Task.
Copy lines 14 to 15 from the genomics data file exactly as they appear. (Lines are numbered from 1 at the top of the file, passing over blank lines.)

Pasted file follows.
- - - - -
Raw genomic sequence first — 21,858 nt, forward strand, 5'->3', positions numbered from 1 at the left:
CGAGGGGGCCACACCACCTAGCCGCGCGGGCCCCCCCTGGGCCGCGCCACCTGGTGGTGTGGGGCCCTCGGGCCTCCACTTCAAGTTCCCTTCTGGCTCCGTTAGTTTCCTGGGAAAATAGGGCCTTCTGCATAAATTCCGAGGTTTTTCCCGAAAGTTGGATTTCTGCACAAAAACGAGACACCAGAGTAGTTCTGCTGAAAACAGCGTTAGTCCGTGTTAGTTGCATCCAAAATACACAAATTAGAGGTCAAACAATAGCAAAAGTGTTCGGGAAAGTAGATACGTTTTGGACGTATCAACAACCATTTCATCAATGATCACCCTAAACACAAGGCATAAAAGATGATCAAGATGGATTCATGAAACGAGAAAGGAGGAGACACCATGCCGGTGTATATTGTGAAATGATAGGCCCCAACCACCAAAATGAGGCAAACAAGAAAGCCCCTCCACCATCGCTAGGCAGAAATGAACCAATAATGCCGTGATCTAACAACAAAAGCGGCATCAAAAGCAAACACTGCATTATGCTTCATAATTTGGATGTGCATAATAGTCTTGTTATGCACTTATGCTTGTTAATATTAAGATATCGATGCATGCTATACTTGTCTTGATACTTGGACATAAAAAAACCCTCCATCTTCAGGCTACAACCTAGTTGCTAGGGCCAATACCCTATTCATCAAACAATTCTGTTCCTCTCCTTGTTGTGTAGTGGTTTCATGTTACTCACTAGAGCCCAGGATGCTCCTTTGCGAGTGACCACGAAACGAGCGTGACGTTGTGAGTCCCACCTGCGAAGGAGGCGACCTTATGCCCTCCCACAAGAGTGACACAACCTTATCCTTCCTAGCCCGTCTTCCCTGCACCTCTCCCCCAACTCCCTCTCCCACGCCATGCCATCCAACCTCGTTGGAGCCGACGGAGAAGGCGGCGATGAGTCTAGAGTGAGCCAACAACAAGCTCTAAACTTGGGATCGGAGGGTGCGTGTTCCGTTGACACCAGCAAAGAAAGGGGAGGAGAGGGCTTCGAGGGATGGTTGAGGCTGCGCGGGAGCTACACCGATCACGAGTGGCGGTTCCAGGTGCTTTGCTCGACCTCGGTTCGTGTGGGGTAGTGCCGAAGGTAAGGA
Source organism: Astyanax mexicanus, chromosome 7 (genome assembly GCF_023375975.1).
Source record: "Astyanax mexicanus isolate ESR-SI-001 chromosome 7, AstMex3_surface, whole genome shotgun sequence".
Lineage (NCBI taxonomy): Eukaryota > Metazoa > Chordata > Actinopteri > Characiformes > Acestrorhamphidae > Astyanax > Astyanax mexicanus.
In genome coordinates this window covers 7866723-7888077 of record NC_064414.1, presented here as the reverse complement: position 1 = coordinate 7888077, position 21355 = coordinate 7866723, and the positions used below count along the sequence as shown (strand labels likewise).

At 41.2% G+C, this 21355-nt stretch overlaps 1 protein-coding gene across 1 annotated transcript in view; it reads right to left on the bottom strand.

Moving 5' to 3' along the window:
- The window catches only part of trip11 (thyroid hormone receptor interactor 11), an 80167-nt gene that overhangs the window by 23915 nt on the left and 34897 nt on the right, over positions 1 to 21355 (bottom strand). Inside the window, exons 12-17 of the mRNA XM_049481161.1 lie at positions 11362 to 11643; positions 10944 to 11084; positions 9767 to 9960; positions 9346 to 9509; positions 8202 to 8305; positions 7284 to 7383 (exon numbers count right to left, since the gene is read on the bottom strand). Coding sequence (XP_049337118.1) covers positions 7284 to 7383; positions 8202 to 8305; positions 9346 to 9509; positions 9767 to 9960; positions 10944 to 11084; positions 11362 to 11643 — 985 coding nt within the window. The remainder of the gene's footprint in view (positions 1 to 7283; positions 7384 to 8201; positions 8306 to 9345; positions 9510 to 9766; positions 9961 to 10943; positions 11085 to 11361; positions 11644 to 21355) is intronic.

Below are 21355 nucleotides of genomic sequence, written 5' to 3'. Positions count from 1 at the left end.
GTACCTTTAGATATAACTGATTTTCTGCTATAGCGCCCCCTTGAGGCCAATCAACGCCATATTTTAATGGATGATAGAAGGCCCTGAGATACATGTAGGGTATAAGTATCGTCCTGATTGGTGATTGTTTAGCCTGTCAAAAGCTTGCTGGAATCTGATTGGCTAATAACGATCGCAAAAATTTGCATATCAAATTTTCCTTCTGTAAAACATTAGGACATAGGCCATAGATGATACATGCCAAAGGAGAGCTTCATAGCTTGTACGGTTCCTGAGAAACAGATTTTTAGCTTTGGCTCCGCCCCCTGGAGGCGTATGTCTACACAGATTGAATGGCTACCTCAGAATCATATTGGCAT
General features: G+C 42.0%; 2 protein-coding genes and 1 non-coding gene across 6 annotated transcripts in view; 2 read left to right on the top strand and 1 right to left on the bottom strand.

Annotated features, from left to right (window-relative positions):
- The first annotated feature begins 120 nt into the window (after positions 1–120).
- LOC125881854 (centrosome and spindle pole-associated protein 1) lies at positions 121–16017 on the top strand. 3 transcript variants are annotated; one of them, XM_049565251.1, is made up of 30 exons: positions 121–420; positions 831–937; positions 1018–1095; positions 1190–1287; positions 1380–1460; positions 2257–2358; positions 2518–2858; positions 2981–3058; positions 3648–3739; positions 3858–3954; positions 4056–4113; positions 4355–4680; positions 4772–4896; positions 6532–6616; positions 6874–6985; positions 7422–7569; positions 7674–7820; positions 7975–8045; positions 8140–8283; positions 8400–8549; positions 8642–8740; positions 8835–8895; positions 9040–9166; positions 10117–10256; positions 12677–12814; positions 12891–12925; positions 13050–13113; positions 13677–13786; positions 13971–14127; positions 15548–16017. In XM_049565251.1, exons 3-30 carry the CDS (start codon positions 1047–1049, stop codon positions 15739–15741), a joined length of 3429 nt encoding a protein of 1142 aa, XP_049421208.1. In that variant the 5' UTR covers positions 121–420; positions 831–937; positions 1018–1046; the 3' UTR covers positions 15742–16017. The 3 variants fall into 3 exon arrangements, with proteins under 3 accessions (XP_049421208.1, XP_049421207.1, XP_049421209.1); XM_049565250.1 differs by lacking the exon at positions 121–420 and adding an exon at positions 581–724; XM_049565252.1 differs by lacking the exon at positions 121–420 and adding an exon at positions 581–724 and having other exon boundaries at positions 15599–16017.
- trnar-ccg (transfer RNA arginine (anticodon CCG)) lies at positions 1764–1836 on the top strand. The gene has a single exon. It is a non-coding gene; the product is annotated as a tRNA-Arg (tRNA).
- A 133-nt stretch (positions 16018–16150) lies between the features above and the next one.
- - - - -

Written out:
- The first annotated feature begins 120 nt into the window (after positions 1–120).
- LOC125881854 (centrosome and spindle pole-associated protein 1) lies at positions 121–16017 on the top strand. 3 transcript variants are annotated; one of them, XM_049565251.1, is made up of 30 exons: positions 121–420; positions 831–937; positions 1018–1095; positions 1190–1287; positions 1380–1460; positions 2257–2358; positions 2518–2858; positions 2981–3058; positions 3648–3739; positions 3858–3954; positions 4056–4113; positions 4355–4680; positions 4772–4896; positions 6532–6616; positions 6874–6985; positions 7422–7569; positions 7674–7820; positions 7975–8045; positions 8140–8283; positions 8400–8549; positions 8642–8740; positions 8835–8895; positions 9040–9166; positions 10117–10256; positions 12677–12814; positions 12891–12925; positions 13050–13113; positions 13677–13786; positions 13971–14127; positions 15548–16017. In XM_049565251.1, exons 3-30 carry the CDS (start codon positions 1047–1049, stop codon positions 15739–15741), a joined length of 3429 nt encoding a protein of 1142 aa, XP_049421208.1. In that variant the 5' UTR covers positions 121–420; positions 831–937; positions 1018–1046; the 3' UTR covers positions 15742–16017. The 3 variants fall into 3 exon arrangements, with proteins under 3 accessions (XP_049421208.1, XP_049421207.1, XP_049421209.1); XM_049565250.1 differs by lacking the exon at positions 121–420 and adding an exon at positions 581–724; XM_049565252.1 differs by lacking the exon at positions 121–420 and adding an exon at positions 581–724 and having other exon boundaries at positions 15599–16017.